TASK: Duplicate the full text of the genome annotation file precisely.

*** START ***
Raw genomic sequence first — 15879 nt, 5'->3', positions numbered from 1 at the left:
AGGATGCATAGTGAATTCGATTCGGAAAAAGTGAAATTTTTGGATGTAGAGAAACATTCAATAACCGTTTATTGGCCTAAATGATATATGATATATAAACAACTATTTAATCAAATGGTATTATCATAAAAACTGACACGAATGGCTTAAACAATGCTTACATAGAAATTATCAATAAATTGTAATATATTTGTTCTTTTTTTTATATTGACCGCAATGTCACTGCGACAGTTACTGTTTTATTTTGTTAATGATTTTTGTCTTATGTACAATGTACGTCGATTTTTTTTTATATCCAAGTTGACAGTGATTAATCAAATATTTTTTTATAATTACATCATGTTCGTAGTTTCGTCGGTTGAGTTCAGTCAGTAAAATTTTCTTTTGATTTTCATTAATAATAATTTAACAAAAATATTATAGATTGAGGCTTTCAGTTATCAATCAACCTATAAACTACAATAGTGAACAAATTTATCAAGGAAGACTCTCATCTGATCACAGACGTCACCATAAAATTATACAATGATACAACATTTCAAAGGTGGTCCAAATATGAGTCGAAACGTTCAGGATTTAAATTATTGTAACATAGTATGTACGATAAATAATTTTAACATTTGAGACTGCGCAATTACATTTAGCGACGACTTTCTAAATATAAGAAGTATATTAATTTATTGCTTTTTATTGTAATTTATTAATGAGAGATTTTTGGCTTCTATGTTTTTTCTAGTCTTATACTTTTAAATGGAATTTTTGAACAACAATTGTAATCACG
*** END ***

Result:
Raw genomic sequence first — 15879 nt, 5'->3', positions numbered from 1 at the left:
AGGATGCATAGTGAATTCGATTCGGAAAAAGTGAAATTTTTGGATGTAGAGAAACATTCAATAACCGTTTATTGGCCTAAATGATATATGATATATAAACAACTATTTAATCAAATGGTATTATCATAAAAACTGACACGAATGGCTTAAACAATGCTTACATAGAAATTATCAATAAATTGTAATATATTTGTTCTTTTTTTTATATTGACCGCAATGTCACTGCGACAGTTACTGTTTTATTTTGTTAATGATTTTTGTCTTATGTACAATGTACGTCGATTTTTTTTTATATCCAAGTTGACAGTGATTAATCAAATATTTTTTTATAATTACATCATGTTCGTAGTTTCGTCGGTTGAGTTCAGTCAGTAAAATTTTCTTTTGATTTTCATTAATAATAATTTAACAAAAATATTATAGATTGAGGCTTTCAGTTATCAATCAACCTATAAACTACAATAGTGAACAAATTTATCAAGGAAGACTCTCATCTGATCACAGACGTCACCATAAAATTATACAATGATACAACATTTCAAAGGTGGTCCAAATATGAGTCGAAACGTTCAGGATTTAAATTATTGTAACATAGTATGTACGATAAATAATTTTAACATTTGAGACTGCGCAATTACATTTAGCGACGACTTTCTAAATATAAGAAGTATATTAATTTATTGCTTTTTATTGTAATTTATTAATGAGAGATTTTTGGCTTCTATGTTTTTTCTAGTCTTATACTTTTAAATGGAATTTTTGAACAACAATTGTAATCACG